In what is being called a rare dual interview, billionaire Google co-founders Larry Page and Sergey Brin recently discussed a wide range of topics, including self-driving cars. In the interview, which was conducted by Vinod Khosla at the annual KV CEO Summit, Brin says he hopes that self-driving cars will eventually transform transportation worldwide. As this blog has written, Google has been testing its own self-driving car for five years, and in May announced it has created 100-200 models of a prototype for further testing.
Brin told Khosla he hopes self-driving cars reduce the need for individuals to own cars and, in turn, alleviate the problems of finding parking places and navigating traffic congestion. Self-driving cars will not require as many parking spaces as driver-owned cars do “because you don’t need one car per person,” Brin said. “They just come and get you when you need them.”
Other advantages of the autonomous cars is that they can form road trains and travel at high speeds, making more efficient use of space and of people’s time, he added. He said he hopes the cars will bring about a dramatic change that, among other things, provides transportation for many people who currently can’t get around if they are “too old, too young, disabled and so forth.”
Google has been using machine-focused learning for the self-driving cars, Brin said. Khosla, a billionaire technology venture capitalist, told Brin and Page that he loves that the driverless car provides a 97% reduction in the cost of a driven car, “making it cheaper than a car you own probably.” Although the self-driving car completely changes the economics of cars, traditional auto companies will not like a reduction in the number of cars, Khosla said.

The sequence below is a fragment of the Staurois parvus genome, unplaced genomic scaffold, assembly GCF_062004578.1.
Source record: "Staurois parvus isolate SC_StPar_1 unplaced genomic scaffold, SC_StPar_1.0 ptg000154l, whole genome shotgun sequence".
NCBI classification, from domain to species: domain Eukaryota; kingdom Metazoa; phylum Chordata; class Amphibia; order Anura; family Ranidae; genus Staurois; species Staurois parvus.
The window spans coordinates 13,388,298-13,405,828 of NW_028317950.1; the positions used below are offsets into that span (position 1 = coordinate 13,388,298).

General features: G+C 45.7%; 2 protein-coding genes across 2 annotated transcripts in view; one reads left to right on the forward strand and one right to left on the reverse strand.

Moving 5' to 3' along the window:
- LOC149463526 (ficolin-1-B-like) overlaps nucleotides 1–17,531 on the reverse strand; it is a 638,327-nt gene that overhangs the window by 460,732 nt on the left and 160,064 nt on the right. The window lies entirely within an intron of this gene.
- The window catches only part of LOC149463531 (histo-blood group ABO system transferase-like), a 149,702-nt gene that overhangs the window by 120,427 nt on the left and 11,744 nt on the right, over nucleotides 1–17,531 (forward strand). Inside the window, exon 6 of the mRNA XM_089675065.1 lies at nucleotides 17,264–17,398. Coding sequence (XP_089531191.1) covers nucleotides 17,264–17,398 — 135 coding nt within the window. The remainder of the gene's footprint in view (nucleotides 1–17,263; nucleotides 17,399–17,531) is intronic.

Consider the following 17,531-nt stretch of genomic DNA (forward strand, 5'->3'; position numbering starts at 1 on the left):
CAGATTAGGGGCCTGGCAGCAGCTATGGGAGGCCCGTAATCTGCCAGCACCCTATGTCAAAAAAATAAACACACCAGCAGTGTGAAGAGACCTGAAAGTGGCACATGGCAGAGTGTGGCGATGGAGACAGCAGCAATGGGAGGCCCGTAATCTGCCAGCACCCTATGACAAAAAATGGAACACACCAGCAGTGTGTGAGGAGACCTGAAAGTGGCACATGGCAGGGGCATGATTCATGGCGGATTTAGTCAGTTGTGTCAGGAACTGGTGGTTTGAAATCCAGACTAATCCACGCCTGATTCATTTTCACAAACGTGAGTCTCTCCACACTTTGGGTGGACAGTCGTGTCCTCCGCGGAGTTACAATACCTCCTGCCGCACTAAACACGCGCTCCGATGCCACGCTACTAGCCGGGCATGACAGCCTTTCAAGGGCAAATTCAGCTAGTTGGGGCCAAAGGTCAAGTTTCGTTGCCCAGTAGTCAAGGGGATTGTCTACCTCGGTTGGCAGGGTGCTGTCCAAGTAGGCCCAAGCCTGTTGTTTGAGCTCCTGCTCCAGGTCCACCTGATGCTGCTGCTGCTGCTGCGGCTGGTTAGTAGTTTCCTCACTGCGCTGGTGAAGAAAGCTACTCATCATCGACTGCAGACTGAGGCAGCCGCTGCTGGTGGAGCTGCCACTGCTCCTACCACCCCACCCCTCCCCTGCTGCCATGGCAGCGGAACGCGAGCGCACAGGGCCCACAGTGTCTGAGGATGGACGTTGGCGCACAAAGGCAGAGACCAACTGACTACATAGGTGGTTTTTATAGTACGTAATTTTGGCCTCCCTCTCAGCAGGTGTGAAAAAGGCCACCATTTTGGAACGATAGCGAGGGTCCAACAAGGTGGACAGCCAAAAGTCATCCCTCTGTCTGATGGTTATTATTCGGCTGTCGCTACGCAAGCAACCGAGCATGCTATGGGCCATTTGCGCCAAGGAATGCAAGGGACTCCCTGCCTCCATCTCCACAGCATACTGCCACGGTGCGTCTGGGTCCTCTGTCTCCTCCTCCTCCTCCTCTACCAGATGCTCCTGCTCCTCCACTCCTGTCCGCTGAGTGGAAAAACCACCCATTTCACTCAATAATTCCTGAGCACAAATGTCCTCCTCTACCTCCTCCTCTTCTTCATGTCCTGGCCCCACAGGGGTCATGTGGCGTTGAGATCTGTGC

Page said that depends on whether carmakers have a five-year or a 20-year view. Brin suggested that eventually Google might work with several companies or partners to manufacture and/or provide service to the autonomous vehicles. He went on to say:
This is all pretty speculative. Right now, we’re working hard to just get the basics so the technology working. But the ideal self-driven car is not one that’s– we’ve experimented, where we convert the Lexuses and the Priuses. But it’s also really nice to not have a steering wheel, not have pedals; maybe the seats should face each other, things like that. I’m not sure that the traditional car designs are ideal for self-driving.
Not everyone willingly embraces the idea of a country of driverless cars. In a CNET article about the Brin and Page interview, Chris Matyszczyk writes:
You might think you like being in charge of your own vehicle, going as fast as you like, turning off to go down a less-beaten path. You might have to stop thinking that way for the good of, well, everyone else who will have to stop thinking that way.
And then there is a comment to the CNET piece, by Alex_Darkness, who writes:
One’s emotional need to feel empower[ed] by driving (some form of feeling in control) should always be placed second to the common good of reduction of traffic (less traffic fatalities, less pollution, less cost to transit system and transit users, etc). Human[s] may have issues making these kinds of choices but will have to if humanity is to survive.